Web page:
The secrecy around the negotiations over the Trans-Pacific Partnership (TPP) is the issue that won't go away. Absent public information on what is being discussed, opponents of the secret process hint of terrible things to come if the TPP is approved, while the Administration asserts that negotiations can't be held in public. Really, Mr. President? This is a trade agreement, not national security secrets. Have we forgotten that a vigorous democracy depends upon vigorous public debate? Or, is this too old-fashioned a sentiment?
Let's get specific for a moment. One of the provisions of the TPP is alleged to be a corporate-nation dispute resolution process. Sounds boring and bureaucratic. However, this provision appears to create the right of corporations to sue nations for damages, if the nation's laws or regulations reduce their profit. This could include suing over environmental, health and safety protections, as well as regulation of corporate behavior. Is putting corporate profit over national sovereignty a good idea?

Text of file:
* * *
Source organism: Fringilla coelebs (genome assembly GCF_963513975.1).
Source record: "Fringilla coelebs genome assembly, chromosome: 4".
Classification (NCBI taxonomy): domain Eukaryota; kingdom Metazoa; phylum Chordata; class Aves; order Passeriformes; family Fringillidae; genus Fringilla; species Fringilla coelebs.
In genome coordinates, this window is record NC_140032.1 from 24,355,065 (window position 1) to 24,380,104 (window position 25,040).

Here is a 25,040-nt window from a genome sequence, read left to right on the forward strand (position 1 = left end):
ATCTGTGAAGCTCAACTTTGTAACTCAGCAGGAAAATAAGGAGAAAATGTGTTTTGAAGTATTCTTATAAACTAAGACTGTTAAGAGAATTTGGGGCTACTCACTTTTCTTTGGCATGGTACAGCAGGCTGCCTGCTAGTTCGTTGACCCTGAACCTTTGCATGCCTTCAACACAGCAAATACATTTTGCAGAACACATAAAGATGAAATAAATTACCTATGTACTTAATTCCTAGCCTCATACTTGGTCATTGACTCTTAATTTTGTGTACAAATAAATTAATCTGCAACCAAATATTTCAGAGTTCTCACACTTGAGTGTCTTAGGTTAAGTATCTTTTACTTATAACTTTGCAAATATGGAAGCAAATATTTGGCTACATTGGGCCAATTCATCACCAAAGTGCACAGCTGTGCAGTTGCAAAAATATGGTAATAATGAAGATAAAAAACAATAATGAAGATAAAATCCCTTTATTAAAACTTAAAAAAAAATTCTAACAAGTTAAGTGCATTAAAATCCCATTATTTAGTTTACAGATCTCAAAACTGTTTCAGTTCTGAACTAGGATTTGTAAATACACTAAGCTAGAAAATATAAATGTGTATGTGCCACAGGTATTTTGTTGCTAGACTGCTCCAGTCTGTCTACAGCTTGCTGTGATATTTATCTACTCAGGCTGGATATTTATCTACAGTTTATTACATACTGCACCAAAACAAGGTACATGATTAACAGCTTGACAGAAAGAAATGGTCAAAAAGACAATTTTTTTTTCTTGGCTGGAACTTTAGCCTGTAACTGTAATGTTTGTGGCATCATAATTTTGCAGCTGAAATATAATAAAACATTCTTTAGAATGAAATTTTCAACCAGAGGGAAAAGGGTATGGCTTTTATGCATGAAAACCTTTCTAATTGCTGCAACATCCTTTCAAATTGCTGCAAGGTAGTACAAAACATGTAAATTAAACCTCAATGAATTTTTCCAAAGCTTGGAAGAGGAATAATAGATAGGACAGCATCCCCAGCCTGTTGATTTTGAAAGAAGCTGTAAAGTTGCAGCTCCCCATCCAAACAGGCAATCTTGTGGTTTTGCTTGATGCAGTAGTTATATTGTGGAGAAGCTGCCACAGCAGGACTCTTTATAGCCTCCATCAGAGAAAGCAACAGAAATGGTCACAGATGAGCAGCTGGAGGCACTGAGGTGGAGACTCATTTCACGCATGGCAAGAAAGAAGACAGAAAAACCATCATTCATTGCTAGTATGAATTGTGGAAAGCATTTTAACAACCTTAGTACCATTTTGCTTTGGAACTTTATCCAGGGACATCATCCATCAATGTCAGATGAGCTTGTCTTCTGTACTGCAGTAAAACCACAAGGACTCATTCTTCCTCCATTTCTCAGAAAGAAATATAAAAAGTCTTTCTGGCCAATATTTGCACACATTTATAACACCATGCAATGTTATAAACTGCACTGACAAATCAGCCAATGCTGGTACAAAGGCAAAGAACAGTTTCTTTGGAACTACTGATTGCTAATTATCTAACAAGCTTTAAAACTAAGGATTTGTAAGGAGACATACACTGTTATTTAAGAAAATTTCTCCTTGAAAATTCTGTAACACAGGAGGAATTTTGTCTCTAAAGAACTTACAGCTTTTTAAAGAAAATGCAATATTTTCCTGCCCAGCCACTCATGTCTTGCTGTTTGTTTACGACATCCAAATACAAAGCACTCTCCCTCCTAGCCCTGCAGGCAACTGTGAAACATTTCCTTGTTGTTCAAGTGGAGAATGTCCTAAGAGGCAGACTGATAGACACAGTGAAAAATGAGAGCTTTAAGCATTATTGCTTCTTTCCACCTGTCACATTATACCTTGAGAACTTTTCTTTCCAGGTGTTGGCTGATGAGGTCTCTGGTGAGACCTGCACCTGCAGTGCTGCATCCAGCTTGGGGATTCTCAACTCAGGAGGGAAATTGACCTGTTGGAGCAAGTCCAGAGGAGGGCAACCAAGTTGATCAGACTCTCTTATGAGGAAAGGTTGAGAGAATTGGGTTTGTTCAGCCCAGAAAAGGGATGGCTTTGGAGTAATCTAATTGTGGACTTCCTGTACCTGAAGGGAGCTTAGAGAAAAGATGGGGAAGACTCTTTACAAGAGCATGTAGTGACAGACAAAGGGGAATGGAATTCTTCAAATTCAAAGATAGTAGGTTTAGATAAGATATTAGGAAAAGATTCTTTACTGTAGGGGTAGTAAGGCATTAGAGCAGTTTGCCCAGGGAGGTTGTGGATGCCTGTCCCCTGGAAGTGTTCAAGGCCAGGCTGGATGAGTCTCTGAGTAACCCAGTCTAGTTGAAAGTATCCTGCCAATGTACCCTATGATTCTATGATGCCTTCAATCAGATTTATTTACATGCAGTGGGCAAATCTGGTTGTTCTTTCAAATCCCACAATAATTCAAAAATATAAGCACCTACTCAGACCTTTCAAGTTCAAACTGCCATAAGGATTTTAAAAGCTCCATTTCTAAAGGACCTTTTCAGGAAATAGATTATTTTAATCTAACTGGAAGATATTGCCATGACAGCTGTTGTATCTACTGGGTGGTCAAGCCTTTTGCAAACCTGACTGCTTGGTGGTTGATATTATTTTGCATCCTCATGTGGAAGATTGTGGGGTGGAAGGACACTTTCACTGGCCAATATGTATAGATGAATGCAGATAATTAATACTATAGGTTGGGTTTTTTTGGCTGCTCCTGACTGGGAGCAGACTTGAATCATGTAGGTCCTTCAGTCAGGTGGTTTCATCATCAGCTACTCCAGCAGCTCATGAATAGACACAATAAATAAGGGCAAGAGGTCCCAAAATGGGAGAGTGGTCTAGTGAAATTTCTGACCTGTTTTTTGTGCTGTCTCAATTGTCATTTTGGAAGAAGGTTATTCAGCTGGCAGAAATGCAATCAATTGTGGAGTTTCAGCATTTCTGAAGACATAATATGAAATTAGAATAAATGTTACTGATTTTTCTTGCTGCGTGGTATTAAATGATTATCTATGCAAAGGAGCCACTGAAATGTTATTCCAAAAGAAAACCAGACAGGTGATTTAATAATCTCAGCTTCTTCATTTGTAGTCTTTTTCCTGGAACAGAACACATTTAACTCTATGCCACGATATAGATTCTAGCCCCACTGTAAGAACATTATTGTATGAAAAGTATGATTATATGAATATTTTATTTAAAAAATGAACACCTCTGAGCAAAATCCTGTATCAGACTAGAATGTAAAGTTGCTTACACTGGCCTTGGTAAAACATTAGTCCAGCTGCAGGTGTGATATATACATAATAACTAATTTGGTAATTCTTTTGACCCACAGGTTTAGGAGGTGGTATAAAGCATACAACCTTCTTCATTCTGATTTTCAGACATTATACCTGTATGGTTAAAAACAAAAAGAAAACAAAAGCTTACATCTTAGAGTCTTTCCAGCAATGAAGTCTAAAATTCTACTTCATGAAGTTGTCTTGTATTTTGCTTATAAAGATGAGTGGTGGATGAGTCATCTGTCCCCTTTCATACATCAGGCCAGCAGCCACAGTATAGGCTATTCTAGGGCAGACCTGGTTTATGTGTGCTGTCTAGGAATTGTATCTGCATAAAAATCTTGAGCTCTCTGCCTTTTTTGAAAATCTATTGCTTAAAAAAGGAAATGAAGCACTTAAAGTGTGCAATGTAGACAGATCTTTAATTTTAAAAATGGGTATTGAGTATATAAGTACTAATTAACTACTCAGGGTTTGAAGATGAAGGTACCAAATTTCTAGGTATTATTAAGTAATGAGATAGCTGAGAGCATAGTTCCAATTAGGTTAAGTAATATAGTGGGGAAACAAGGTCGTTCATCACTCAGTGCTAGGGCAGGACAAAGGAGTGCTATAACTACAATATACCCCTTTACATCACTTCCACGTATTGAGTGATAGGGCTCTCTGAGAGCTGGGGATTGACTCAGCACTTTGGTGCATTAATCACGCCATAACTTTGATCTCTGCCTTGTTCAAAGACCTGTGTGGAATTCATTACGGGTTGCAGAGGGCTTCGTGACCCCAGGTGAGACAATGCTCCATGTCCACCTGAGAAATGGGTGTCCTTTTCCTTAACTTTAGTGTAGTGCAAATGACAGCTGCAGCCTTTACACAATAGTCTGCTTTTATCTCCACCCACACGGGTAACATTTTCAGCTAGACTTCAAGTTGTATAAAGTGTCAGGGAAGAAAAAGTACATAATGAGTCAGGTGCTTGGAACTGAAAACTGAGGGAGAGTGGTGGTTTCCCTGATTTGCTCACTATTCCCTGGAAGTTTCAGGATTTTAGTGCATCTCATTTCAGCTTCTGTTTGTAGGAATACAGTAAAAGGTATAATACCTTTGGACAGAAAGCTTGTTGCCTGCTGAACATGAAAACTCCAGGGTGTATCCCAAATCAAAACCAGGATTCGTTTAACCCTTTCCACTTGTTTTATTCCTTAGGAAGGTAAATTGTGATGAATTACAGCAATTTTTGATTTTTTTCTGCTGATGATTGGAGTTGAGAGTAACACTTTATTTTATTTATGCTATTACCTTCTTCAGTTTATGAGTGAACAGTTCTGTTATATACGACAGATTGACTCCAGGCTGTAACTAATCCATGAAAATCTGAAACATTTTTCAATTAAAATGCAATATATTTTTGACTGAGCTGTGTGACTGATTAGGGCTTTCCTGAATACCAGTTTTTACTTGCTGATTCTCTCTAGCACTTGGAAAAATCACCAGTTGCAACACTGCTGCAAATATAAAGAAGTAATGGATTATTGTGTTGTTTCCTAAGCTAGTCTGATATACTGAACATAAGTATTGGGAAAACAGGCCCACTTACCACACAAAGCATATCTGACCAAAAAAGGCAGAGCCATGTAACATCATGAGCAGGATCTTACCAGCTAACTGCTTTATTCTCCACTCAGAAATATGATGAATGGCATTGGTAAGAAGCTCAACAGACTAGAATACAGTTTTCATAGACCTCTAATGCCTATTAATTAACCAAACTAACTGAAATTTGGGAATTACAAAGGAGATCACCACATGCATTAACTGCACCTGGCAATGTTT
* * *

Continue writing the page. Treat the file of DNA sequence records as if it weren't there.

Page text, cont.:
Some questions for the President:
o Does this corporate-nation dispute resolution provision exist in the current draft of the TPP?
o Does the U.S. support this provision?
o If so, why is it in the best interests of the U.S.?
Absent public disclosure and public debate, this provision alone would appear to justify a "NO" vote on the TPP.
Time to answer the questions, Mr. President.
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